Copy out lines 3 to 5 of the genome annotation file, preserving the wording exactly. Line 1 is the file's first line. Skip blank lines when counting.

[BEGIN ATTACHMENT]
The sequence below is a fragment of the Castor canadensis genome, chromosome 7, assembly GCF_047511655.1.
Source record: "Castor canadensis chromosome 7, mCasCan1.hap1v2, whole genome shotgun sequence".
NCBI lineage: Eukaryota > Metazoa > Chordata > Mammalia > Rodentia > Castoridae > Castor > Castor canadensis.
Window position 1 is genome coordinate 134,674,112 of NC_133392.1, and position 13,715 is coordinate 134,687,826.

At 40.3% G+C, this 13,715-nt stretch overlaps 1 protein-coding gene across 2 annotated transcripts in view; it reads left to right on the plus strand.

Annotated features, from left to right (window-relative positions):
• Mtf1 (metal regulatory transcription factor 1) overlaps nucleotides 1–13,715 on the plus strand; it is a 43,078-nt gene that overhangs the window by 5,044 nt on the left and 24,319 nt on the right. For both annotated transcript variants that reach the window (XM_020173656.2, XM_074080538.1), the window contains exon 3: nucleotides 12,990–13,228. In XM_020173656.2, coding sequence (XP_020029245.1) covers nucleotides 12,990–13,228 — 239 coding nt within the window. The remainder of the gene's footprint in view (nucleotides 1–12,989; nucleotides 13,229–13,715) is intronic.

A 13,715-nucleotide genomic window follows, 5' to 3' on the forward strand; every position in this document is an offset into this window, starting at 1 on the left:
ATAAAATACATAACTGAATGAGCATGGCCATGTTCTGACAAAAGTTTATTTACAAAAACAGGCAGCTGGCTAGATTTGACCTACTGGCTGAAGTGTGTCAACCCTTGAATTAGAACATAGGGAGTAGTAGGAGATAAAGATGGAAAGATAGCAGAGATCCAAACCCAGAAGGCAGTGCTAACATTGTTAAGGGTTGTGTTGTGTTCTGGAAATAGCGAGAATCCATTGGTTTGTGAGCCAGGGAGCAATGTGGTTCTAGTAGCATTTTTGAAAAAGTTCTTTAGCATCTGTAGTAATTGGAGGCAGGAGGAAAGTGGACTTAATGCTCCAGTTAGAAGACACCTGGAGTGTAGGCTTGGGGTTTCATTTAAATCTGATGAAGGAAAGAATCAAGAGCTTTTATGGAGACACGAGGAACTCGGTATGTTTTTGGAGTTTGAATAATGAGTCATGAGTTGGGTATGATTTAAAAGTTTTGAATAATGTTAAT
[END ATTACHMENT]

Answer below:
NCBI lineage: Eukaryota > Metazoa > Chordata > Mammalia > Rodentia > Castoridae > Castor > Castor canadensis.
Window position 1 is genome coordinate 134,674,112 of NC_133392.1, and position 13,715 is coordinate 134,687,826.

At 40.3% G+C, this 13,715-nt stretch overlaps 1 protein-coding gene across 2 annotated transcripts in view; it reads left to right on the plus strand.